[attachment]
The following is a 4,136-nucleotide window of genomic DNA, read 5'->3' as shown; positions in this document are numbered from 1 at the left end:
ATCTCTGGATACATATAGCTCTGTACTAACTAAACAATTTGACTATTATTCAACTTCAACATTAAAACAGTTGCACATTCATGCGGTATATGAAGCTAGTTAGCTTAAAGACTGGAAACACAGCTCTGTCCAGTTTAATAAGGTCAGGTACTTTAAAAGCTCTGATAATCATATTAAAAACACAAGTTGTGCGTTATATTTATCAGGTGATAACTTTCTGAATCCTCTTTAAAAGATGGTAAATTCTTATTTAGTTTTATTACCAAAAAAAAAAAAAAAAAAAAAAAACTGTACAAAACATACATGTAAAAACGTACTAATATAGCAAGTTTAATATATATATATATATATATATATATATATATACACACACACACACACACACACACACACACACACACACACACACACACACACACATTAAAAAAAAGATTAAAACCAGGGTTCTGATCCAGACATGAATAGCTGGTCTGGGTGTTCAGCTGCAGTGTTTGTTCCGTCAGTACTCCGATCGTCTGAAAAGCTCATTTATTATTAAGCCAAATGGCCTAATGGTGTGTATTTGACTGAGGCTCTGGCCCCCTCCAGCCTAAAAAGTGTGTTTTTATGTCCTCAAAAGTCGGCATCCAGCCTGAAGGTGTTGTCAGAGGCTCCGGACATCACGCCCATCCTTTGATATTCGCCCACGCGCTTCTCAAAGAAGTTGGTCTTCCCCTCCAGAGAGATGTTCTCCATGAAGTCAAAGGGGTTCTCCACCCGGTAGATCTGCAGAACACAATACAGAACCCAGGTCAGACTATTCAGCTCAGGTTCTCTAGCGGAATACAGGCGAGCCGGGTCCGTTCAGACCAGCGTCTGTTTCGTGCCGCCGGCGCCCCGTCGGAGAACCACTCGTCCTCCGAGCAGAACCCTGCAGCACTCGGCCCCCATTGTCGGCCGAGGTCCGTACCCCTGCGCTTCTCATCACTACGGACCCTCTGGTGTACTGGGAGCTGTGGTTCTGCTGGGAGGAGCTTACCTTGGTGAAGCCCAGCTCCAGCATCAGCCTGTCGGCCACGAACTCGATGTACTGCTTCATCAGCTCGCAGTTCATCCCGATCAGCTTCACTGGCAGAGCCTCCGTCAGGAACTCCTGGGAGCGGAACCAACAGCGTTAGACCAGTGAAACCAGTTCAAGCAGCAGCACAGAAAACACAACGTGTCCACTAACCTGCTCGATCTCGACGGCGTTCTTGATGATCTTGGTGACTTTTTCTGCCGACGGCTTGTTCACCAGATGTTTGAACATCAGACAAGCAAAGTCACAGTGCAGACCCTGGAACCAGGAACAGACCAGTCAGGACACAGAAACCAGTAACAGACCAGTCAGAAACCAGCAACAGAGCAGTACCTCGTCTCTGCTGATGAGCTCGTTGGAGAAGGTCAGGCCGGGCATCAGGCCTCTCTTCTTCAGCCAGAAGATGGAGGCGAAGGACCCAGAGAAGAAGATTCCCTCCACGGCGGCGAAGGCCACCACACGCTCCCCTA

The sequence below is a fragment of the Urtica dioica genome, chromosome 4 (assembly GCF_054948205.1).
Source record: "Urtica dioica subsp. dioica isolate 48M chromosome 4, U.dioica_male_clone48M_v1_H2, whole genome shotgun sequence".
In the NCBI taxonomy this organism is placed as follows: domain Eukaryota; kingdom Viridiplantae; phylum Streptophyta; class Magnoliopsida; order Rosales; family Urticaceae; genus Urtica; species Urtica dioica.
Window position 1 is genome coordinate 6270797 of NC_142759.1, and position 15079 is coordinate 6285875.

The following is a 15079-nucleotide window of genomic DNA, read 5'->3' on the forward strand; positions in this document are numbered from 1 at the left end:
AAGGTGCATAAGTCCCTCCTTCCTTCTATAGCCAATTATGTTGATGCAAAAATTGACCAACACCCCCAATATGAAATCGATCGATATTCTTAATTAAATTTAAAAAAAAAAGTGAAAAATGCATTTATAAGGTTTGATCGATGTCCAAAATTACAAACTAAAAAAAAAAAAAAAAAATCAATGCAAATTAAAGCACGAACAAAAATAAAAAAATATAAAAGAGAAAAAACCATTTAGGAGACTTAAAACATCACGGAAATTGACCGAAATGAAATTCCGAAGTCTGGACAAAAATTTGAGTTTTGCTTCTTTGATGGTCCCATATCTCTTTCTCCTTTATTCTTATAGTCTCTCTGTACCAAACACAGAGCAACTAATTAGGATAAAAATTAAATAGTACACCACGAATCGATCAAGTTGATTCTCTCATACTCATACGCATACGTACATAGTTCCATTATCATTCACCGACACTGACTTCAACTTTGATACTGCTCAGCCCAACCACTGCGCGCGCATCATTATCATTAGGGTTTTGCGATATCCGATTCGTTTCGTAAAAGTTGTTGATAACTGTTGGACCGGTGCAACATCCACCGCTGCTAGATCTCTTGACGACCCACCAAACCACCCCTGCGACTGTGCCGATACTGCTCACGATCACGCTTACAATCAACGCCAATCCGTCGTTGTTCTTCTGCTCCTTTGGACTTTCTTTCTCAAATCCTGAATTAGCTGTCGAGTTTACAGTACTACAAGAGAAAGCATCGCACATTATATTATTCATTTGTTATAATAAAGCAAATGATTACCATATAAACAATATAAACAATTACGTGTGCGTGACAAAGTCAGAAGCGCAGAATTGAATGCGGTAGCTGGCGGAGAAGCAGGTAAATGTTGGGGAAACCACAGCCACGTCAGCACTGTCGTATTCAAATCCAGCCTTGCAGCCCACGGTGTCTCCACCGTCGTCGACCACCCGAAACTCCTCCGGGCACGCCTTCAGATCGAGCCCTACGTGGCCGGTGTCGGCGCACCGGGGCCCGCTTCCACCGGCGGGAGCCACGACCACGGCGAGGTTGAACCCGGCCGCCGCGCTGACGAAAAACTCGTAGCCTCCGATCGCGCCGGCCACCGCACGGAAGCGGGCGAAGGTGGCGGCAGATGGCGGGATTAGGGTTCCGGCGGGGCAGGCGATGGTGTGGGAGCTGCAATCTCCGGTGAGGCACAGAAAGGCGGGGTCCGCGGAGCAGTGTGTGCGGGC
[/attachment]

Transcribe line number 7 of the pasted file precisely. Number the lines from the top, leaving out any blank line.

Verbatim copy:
The following is a 15079-nucleotide window of genomic DNA, read 5'->3' on the forward strand; positions in this document are numbered from 1 at the left end: